This also gives rise to the creeping colonisation of space around claims regarding resource exploitation and possible attempts by countries to establish systems to protect themselves against their vulnerabilities by denying access to space for others.

To ignore this and simply to try to argue that the legal framework supposedly supports war in space relies on an overly simplistic assertion that what is not expressly prohibited (by the treaties and international law) is permitted.

It is crucial that the underlying principles of space law and the practice of States in interpreting those principles continue to apply to preserve space for the “benefit and in the interests of all countries”. This is specified in the Outer Space Treaty, to which virtually all space-faring nations, including the major powers, are bound.

The international rules that govern space dictate responsible behaviour, freedom of access but not lawlessness, and an adherence to well-established international principles and norms of behaviour that serve us well.

Properly respected, these allow for and encourage inspiration and optimism, innovation and development, commerce and science, notwithstanding the pressures of increasing commercialisation.

A militaristic view of space threatens the existing legal regime and can thwart the opportunities for all of us.

The humanity of space

In the end, we must not lose sight of the humanity of space and the need to use it for peaceful purposes underpins our very future. The existing rules recognise and reinforce these imperatives.




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Thinking of space as a place to conduct war, dangerously jolts the conversation about space and gives rise to consequences that are too terrifying to contemplate. Asserting the inevitability of war in space simply argues that we should move down that untenable path.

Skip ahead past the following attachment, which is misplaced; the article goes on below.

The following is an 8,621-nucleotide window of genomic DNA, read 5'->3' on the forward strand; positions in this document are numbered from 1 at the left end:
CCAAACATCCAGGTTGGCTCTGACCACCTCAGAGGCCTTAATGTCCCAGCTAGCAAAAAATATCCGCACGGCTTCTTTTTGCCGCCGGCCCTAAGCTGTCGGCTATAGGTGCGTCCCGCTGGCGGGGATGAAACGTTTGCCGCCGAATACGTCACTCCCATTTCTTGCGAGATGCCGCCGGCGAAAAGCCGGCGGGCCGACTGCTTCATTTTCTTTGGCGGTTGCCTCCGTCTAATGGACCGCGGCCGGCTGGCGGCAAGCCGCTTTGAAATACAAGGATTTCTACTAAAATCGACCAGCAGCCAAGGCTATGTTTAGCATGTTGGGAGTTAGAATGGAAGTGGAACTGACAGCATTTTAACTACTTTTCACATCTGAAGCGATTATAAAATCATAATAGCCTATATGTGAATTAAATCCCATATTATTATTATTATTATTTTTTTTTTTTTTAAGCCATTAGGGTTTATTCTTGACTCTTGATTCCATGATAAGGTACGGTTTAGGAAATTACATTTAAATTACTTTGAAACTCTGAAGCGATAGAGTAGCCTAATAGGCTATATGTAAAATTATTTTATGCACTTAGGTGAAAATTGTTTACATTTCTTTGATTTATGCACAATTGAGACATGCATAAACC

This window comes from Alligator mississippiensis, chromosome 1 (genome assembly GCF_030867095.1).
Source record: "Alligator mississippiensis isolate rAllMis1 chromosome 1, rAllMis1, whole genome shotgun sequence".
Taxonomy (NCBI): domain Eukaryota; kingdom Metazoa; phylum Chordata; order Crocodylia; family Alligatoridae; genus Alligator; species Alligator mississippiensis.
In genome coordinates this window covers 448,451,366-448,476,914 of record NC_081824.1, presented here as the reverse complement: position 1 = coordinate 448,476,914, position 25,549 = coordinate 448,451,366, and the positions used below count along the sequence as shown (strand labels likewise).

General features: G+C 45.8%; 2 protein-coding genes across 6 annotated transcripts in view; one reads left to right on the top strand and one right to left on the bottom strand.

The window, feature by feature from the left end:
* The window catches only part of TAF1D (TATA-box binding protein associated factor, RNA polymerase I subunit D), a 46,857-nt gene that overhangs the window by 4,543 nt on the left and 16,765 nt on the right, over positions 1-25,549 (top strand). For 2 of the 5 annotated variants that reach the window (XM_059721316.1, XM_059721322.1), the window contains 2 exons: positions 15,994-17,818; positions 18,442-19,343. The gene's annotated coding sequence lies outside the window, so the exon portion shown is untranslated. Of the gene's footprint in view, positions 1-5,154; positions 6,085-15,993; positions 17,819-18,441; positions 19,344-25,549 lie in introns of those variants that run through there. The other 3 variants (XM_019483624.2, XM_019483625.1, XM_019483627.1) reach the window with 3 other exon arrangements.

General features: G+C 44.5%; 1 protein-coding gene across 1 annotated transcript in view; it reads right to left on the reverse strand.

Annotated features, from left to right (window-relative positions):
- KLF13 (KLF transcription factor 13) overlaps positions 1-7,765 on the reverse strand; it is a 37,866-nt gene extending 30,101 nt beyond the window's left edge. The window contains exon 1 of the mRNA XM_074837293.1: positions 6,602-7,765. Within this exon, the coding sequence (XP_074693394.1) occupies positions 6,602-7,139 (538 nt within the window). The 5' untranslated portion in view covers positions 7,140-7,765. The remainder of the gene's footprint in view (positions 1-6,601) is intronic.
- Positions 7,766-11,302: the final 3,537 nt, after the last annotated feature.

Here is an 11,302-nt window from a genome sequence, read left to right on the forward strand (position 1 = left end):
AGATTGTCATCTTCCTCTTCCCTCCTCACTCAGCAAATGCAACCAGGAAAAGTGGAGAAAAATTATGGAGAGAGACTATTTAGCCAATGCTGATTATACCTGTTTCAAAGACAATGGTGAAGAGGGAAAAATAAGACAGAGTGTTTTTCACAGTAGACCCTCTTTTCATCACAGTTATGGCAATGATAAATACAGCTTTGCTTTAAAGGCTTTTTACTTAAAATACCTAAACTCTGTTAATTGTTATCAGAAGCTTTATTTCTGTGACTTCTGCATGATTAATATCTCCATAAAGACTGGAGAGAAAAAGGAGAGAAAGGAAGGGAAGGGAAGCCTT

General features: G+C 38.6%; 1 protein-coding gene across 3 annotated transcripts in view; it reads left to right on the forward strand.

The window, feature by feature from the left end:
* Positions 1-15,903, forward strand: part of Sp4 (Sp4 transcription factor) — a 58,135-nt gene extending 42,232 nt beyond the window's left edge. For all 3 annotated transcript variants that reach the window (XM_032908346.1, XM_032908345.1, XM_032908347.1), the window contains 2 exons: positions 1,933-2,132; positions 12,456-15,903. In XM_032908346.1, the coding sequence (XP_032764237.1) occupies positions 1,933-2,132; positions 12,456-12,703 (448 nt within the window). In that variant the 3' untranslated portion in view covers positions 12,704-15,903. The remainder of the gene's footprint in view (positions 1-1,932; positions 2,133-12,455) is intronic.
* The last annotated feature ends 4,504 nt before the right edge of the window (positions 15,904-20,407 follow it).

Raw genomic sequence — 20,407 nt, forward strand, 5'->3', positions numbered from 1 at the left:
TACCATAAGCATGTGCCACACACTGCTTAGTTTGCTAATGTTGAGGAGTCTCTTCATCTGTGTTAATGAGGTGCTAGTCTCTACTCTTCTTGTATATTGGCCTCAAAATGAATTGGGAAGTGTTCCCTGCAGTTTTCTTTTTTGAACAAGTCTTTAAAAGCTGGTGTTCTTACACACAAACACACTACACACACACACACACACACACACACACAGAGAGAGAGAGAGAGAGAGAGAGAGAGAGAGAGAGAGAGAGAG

Every effort must be made by all sectors of society to recalibrate those conversations. The countervailing voices must be heard. There are so many positive aspects to how space should be viewed. This is supported by law and practice.

Ironically, a good starting point could also be drawn from the words of President Trump himself:

In every way, there is no place like space.

The ConversationLet’s ensure that we keep it that way and avoid making the same horrible mistakes that we have made here on Earth.

Steven Freeland, Dean, School of Law and Professor of International Law, Western Sydney University

This article was originally published on The Conversation. Read the original article.

It’s not clear where Trump’s ‘Space Force’ fits within international agreement on peaceful use of space


Melissa de Zwart, University of Adelaide

Overnight US President Donald Trump announced the establishment of a “Space Force” as a separate force of the US military.

Trump has indicated the reasoning behind the Space Force stems from national security concerns arising from the potential for renewed activities in space by China and Russia. Trump had previously referred to space as the “new warfighting domain.”